Every human action is site-specific; every actor and action occurs in a particular location; actors and their acts always inhabit particular geographic positions, particular spatial contexts.
Every human action is time-specific; every actor and action occurs at a particular time and takes a particular amount of time. Acts occur within a particular chronological sequence, in temporal relation to other acts. Time is understood and calculated in historically changing human ways.
Humans’ acts express some aim, use some material, employ some more or less effective means, occur at a particular time, are located in a specific space, create some result, and are organized in a specific way. Actors’ acts affect other actors’ acts and all the basic parts of the action process, the action system.
The products, effects, or results of humans’ actions occur in the objective world outside us and in our internal, subjective human consciousness. The products of human action confront us as conditions that help us realize our ends or hinder the accomplishment of our goals.
Actors’ acts are organized by humans in particular historical ways, as, for example, the acts of nobles and serfs, slave owners and slaves, company owners and wage workers, office workers or factory workers, as men’s work or women’s labor. All human activity is organized or structured according to historically specific systems the character of which profoundly affects our lives.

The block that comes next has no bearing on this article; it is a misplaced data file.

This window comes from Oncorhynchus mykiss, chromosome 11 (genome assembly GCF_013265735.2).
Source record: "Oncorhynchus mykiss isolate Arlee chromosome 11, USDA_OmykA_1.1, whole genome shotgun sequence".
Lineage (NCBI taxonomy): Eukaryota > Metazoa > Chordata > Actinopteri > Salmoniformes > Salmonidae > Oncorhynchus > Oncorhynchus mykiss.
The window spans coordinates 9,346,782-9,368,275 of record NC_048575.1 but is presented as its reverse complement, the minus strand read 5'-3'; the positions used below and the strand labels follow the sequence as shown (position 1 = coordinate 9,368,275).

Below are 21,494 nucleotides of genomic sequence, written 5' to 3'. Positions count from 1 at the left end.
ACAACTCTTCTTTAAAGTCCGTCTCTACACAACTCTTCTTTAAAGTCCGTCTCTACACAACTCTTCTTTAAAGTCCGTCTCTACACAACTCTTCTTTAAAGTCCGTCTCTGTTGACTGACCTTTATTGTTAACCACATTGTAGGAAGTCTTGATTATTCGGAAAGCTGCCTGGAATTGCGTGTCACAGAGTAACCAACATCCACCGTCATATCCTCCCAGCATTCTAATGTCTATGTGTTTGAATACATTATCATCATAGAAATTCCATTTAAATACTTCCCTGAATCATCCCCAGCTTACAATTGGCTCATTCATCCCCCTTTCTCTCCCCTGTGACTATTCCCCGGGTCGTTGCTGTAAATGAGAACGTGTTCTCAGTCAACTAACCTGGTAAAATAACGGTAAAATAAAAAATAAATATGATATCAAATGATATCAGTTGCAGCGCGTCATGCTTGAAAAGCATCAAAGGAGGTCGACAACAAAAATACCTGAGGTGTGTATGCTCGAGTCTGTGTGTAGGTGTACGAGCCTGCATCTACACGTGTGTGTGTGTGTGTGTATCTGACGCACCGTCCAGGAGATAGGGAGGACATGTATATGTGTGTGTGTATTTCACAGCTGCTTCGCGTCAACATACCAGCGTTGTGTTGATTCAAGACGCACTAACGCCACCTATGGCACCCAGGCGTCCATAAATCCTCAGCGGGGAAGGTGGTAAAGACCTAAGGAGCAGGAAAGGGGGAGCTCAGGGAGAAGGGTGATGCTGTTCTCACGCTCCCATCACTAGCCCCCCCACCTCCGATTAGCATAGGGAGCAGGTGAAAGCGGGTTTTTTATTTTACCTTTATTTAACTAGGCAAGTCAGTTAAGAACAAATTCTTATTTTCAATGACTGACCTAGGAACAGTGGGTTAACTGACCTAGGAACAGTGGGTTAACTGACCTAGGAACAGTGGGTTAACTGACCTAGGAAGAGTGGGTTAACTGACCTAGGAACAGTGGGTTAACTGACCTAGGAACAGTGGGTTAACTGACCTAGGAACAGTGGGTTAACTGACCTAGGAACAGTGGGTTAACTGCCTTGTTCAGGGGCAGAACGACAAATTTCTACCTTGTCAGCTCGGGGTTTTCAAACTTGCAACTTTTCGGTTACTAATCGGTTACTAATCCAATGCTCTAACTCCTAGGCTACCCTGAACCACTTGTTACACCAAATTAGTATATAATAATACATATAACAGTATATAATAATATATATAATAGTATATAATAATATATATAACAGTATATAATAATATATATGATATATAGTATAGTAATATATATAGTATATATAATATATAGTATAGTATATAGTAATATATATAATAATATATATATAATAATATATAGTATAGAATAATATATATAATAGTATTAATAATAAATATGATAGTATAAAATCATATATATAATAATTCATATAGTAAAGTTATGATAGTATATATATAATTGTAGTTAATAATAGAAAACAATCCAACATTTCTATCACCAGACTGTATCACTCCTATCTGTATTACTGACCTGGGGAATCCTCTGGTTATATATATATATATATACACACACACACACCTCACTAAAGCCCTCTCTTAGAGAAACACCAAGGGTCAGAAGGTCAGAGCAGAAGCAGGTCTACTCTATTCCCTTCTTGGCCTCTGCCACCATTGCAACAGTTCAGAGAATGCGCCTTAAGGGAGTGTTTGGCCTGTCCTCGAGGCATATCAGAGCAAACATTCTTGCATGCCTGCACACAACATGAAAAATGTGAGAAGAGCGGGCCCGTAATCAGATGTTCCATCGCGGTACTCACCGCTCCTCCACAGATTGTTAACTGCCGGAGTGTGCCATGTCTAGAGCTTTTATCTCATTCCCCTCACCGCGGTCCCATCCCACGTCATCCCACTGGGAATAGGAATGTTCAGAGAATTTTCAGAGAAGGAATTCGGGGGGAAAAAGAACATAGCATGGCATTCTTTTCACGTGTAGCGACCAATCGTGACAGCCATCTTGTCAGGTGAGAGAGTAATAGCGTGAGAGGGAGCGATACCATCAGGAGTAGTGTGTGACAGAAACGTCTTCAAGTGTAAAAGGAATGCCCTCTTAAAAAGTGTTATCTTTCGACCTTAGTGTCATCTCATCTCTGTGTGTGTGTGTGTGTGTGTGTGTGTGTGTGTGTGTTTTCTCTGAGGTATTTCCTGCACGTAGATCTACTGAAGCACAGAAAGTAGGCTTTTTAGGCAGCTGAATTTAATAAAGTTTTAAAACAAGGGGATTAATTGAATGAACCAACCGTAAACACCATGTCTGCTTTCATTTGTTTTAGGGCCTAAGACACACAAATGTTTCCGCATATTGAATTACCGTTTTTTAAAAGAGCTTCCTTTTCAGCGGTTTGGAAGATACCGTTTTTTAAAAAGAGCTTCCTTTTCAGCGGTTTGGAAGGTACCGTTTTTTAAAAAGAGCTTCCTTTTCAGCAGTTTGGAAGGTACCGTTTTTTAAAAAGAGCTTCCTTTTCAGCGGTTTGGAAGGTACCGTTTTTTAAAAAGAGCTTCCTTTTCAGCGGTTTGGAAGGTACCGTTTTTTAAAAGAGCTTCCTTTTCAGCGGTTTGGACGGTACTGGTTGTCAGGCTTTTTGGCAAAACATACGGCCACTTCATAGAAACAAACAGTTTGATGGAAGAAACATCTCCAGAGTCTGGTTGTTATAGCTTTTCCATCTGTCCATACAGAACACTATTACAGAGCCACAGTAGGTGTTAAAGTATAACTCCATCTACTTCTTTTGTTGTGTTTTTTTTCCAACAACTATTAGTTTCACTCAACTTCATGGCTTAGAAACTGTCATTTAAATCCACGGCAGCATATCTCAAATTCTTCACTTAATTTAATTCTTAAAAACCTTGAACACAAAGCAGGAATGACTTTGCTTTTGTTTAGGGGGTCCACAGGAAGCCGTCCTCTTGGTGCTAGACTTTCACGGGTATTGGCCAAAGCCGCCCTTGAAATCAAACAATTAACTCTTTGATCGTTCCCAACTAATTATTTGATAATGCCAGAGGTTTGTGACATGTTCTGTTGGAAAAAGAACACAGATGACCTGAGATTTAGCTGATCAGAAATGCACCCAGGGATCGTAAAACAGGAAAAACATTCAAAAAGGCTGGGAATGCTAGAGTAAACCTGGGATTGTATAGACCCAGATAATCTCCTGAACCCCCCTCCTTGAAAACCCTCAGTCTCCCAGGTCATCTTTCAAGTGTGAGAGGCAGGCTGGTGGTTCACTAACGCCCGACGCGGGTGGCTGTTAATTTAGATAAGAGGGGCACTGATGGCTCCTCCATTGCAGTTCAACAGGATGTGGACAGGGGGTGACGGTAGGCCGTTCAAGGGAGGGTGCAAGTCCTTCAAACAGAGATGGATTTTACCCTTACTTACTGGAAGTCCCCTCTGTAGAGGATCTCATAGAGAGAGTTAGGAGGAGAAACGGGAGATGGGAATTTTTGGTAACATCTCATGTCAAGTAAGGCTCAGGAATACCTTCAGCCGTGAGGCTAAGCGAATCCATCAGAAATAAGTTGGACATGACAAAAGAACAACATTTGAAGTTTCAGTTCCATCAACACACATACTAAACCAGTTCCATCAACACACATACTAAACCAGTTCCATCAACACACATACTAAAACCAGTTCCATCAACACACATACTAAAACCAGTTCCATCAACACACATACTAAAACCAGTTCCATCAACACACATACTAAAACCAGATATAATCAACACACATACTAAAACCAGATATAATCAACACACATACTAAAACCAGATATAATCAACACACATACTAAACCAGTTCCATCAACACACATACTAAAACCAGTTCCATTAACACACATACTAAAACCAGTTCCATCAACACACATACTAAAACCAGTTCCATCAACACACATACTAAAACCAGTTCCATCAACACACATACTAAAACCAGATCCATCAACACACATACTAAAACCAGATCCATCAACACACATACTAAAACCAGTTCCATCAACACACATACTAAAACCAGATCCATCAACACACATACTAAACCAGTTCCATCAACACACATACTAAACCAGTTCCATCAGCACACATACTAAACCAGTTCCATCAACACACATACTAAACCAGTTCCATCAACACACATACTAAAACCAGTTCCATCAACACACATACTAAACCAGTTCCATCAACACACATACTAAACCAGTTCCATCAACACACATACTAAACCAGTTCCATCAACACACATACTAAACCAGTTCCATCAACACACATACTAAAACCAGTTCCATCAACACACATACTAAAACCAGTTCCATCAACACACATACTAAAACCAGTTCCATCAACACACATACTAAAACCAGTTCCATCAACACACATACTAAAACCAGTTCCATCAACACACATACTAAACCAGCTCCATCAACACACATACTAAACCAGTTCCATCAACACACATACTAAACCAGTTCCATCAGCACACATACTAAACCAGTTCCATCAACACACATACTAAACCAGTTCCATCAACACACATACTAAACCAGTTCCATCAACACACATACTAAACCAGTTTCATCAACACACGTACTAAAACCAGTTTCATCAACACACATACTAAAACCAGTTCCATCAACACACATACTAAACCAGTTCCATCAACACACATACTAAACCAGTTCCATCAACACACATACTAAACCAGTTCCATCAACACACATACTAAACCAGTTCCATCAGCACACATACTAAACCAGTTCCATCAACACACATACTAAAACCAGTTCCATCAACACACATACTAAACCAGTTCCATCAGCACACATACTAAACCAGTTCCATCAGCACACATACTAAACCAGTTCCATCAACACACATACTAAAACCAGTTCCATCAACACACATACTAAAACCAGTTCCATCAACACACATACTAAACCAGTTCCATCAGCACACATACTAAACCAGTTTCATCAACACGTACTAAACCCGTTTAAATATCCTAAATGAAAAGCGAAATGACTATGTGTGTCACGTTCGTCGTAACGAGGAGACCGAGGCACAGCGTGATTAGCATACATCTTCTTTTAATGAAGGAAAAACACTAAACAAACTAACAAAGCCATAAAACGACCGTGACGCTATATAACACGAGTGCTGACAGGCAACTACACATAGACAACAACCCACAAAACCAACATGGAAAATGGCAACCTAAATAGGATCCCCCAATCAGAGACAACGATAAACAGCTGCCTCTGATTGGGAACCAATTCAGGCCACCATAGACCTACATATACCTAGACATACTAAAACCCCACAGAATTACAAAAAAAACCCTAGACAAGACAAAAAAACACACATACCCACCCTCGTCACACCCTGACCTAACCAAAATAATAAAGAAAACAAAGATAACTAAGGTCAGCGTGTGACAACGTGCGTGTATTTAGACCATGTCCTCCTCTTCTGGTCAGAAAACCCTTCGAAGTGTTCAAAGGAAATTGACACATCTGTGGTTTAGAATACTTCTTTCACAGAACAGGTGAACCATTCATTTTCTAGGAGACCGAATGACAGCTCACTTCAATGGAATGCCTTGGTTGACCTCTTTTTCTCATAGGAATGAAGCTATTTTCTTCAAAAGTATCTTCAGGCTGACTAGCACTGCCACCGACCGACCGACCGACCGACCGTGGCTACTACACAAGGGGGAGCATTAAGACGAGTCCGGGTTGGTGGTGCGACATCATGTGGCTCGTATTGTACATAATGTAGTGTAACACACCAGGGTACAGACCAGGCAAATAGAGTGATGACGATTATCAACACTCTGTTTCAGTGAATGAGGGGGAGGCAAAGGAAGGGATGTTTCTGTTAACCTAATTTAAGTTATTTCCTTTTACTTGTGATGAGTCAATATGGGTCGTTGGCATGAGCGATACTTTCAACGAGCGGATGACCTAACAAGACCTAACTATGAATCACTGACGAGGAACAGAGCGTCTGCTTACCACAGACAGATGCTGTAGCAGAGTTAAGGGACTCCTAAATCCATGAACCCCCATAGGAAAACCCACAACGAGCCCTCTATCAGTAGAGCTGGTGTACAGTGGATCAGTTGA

The multiple relationships of this model’s parts suggest the complexity of the proposed framework which may not at first be apparent. These relationships include, for example, Actor A to actor B; actor A to their own aim; Actor A to Actor B’s aim; actor A to their own material; actor A to actor B’s material; actor A to their own means of action; actor A to actor B’s means, etc.
I present here a general, comprehensive way of analyzing and understanding the operation of our own and other societies.
I offer a universal theory to be used in illuminating historically specific societies and to enable the comparison of their parts.
I understand that the usefulness of this Standard Model will only be realized in practice, in the analysis of historically specific societies, and in clarifying comparisons between them.